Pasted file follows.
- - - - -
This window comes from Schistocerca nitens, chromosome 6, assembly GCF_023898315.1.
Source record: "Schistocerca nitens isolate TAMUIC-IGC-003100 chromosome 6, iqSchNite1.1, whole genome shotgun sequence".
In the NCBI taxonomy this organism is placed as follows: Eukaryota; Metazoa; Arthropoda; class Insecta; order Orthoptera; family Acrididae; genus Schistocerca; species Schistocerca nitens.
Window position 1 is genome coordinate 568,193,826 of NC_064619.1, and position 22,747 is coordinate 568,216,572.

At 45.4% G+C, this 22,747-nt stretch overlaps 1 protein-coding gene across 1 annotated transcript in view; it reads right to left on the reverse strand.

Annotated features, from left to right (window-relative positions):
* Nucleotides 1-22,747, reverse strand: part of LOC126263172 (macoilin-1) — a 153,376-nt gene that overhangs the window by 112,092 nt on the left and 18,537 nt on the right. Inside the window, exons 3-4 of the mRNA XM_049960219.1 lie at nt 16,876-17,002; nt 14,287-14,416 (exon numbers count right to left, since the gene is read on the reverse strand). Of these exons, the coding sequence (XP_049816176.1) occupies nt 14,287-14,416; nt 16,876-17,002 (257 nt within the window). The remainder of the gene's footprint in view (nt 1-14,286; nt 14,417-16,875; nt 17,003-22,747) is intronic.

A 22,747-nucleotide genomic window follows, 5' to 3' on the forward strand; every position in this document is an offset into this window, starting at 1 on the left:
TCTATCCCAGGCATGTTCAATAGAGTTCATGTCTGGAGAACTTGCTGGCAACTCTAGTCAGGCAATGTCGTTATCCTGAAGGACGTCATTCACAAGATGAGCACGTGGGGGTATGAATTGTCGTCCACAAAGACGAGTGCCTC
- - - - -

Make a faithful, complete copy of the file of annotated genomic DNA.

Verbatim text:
This window comes from Schistocerca nitens, chromosome 6, assembly GCF_023898315.1.
Source record: "Schistocerca nitens isolate TAMUIC-IGC-003100 chromosome 6, iqSchNite1.1, whole genome shotgun sequence".
In the NCBI taxonomy this organism is placed as follows: Eukaryota; Metazoa; Arthropoda; class Insecta; order Orthoptera; family Acrididae; genus Schistocerca; species Schistocerca nitens.
Window position 1 is genome coordinate 568,193,826 of NC_064619.1, and position 22,747 is coordinate 568,216,572.

At 45.4% G+C, this 22,747-nt stretch overlaps 1 protein-coding gene across 1 annotated transcript in view; it reads right to left on the reverse strand.

Annotated features, from left to right (window-relative positions):
* Nucleotides 1-22,747, reverse strand: part of LOC126263172 (macoilin-1) — a 153,376-nt gene that overhangs the window by 112,092 nt on the left and 18,537 nt on the right. Inside the window, exons 3-4 of the mRNA XM_049960219.1 lie at nt 16,876-17,002; nt 14,287-14,416 (exon numbers count right to left, since the gene is read on the reverse strand). Of these exons, the coding sequence (XP_049816176.1) occupies nt 14,287-14,416; nt 16,876-17,002 (257 nt within the window). The remainder of the gene's footprint in view (nt 1-14,286; nt 14,417-16,875; nt 17,003-22,747) is intronic.

A 22,747-nucleotide genomic window follows, 5' to 3' on the forward strand; every position in this document is an offset into this window, starting at 1 on the left:
TCTATCCCAGGCATGTTCAATAGAGTTCATGTCTGGAGAACTTGCTGGCAACTCTAGTCAGGCAATGTCGTTATCCTGAAGGACGTCATTCACAAGATGAGCACGTGGGGGTATGAATTGTCGTCCACAAAGACGAGTGCCTC